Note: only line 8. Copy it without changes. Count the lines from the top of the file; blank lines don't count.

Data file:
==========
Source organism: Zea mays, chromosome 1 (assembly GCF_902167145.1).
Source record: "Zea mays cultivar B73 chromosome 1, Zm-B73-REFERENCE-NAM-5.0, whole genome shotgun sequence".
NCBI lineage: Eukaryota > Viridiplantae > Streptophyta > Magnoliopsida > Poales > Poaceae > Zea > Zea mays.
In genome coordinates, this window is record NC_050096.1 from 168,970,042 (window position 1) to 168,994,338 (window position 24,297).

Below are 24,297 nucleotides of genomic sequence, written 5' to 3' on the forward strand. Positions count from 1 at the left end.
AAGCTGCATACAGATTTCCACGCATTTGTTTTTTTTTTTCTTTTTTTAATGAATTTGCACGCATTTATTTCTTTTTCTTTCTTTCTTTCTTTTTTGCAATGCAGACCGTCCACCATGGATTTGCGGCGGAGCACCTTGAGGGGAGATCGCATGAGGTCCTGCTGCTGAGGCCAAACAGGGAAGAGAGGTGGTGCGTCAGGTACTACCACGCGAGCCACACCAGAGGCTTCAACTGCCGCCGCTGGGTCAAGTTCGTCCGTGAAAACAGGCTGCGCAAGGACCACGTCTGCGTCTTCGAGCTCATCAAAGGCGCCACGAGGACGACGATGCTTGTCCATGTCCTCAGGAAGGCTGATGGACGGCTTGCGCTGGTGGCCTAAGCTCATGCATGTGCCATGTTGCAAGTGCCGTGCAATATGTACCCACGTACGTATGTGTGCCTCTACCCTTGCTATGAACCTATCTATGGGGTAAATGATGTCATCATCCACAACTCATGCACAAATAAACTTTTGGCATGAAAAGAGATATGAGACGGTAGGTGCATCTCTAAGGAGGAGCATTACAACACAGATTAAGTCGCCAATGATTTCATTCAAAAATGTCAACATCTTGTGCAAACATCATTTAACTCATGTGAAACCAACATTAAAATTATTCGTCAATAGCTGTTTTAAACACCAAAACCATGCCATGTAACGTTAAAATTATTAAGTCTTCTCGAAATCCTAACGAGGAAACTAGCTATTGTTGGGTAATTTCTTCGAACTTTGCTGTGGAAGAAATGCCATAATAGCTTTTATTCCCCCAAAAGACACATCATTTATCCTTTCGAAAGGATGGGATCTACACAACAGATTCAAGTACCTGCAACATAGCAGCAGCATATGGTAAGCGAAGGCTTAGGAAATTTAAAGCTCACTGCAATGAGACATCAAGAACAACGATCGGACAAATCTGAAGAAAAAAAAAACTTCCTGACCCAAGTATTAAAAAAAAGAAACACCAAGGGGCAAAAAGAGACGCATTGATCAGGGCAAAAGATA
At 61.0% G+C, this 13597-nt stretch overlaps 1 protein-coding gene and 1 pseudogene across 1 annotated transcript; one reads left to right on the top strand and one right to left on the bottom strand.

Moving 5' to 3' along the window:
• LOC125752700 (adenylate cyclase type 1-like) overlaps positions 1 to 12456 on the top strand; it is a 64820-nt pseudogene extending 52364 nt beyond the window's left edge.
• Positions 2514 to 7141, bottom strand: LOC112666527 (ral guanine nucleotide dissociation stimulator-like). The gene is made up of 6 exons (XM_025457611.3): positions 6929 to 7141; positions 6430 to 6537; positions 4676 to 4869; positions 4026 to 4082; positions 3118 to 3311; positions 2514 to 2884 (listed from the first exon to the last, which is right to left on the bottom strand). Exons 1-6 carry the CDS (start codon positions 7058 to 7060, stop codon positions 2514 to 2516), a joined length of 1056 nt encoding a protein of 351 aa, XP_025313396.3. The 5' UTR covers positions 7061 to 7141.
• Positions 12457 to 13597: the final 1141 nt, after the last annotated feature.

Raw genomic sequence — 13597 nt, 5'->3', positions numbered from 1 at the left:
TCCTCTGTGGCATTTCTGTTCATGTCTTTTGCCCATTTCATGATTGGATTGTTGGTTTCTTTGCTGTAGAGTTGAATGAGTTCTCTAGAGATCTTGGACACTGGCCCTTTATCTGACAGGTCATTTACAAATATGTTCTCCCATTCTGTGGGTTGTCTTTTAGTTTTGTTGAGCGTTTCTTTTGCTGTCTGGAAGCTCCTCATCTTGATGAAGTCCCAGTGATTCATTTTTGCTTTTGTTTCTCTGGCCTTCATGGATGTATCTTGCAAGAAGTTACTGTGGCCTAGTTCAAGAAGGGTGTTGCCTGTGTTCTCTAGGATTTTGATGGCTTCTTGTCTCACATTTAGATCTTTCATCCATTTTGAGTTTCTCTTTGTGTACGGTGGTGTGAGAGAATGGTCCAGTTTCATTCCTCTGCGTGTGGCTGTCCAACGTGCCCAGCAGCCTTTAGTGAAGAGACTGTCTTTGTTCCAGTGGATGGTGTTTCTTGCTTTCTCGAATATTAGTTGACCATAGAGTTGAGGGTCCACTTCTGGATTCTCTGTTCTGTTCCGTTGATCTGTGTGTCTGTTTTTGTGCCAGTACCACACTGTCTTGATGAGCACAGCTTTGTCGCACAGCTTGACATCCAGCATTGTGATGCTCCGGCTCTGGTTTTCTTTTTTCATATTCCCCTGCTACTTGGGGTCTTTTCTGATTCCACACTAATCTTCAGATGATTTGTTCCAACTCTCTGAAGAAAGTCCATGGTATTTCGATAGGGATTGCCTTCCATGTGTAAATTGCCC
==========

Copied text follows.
Moving 5' to 3' along the window: